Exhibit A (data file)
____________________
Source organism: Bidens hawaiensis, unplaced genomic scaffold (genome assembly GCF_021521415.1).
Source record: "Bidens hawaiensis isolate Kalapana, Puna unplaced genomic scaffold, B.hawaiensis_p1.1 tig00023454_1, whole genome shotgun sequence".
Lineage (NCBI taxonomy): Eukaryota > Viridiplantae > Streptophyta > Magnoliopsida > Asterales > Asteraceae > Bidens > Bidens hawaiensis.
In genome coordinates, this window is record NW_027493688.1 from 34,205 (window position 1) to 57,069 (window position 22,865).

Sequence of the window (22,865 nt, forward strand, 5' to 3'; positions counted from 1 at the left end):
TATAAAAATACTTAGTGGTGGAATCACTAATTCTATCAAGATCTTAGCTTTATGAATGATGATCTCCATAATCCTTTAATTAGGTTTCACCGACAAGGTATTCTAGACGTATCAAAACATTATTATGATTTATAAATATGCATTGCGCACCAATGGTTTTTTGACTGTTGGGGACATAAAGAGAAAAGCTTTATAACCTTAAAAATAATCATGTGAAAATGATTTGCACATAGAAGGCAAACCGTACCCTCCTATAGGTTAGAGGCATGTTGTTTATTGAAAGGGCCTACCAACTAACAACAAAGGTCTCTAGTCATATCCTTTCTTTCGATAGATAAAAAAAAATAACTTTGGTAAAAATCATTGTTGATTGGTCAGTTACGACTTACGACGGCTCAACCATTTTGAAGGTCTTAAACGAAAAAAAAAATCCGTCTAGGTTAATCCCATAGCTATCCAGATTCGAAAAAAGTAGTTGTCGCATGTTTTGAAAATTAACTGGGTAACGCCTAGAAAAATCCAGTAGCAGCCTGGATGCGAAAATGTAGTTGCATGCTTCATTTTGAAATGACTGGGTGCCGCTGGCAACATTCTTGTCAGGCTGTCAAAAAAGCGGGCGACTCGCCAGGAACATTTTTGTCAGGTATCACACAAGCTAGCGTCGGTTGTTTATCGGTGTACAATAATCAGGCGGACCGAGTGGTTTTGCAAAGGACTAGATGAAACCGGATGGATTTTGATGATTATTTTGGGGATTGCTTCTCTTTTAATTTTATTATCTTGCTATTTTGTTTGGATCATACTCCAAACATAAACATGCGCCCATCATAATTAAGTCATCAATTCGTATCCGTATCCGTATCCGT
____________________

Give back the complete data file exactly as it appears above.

Source organism: Bidens hawaiensis, unplaced genomic scaffold (genome assembly GCF_021521415.1).
Source record: "Bidens hawaiensis isolate Kalapana, Puna unplaced genomic scaffold, B.hawaiensis_p1.1 tig00023454_1, whole genome shotgun sequence".
Lineage (NCBI taxonomy): Eukaryota > Viridiplantae > Streptophyta > Magnoliopsida > Asterales > Asteraceae > Bidens > Bidens hawaiensis.
In genome coordinates, this window is record NW_027493688.1 from 34,205 (window position 1) to 57,069 (window position 22,865).

Sequence of the window (22,865 nt, forward strand, 5' to 3'; positions counted from 1 at the left end):
TATAAAAATACTTAGTGGTGGAATCACTAATTCTATCAAGATCTTAGCTTTATGAATGATGATCTCCATAATCCTTTAATTAGGTTTCACCGACAAGGTATTCTAGACGTATCAAAACATTATTATGATTTATAAATATGCATTGCGCACCAATGGTTTTTTGACTGTTGGGGACATAAAGAGAAAAGCTTTATAACCTTAAAAATAATCATGTGAAAATGATTTGCACATAGAAGGCAAACCGTACCCTCCTATAGGTTAGAGGCATGTTGTTTATTGAAAGGGCCTACCAACTAACAACAAAGGTCTCTAGTCATATCCTTTCTTTCGATAGATAAAAAAAAATAACTTTGGTAAAAATCATTGTTGATTGGTCAGTTACGACTTACGACGGCTCAACCATTTTGAAGGTCTTAAACGAAAAAAAAAATCCGTCTAGGTTAATCCCATAGCTATCCAGATTCGAAAAAAGTAGTTGTCGCATGTTTTGAAAATTAACTGGGTAACGCCTAGAAAAATCCAGTAGCAGCCTGGATGCGAAAATGTAGTTGCATGCTTCATTTTGAAATGACTGGGTGCCGCTGGCAACATTCTTGTCAGGCTGTCAAAAAAGCGGGCGACTCGCCAGGAACATTTTTGTCAGGTATCACACAAGCTAGCGTCGGTTGTTTATCGGTGTACAATAATCAGGCGGACCGAGTGGTTTTGCAAAGGACTAGATGAAACCGGATGGATTTTGATGATTATTTTGGGGATTGCTTCTCTTTTAATTTTATTATCTTGCTATTTTGTTTGGATCATACTCCAAACATAAACATGCGCCCATCATAATTAAGTCATCAATTCGTATCCGTATCCGTATCCGT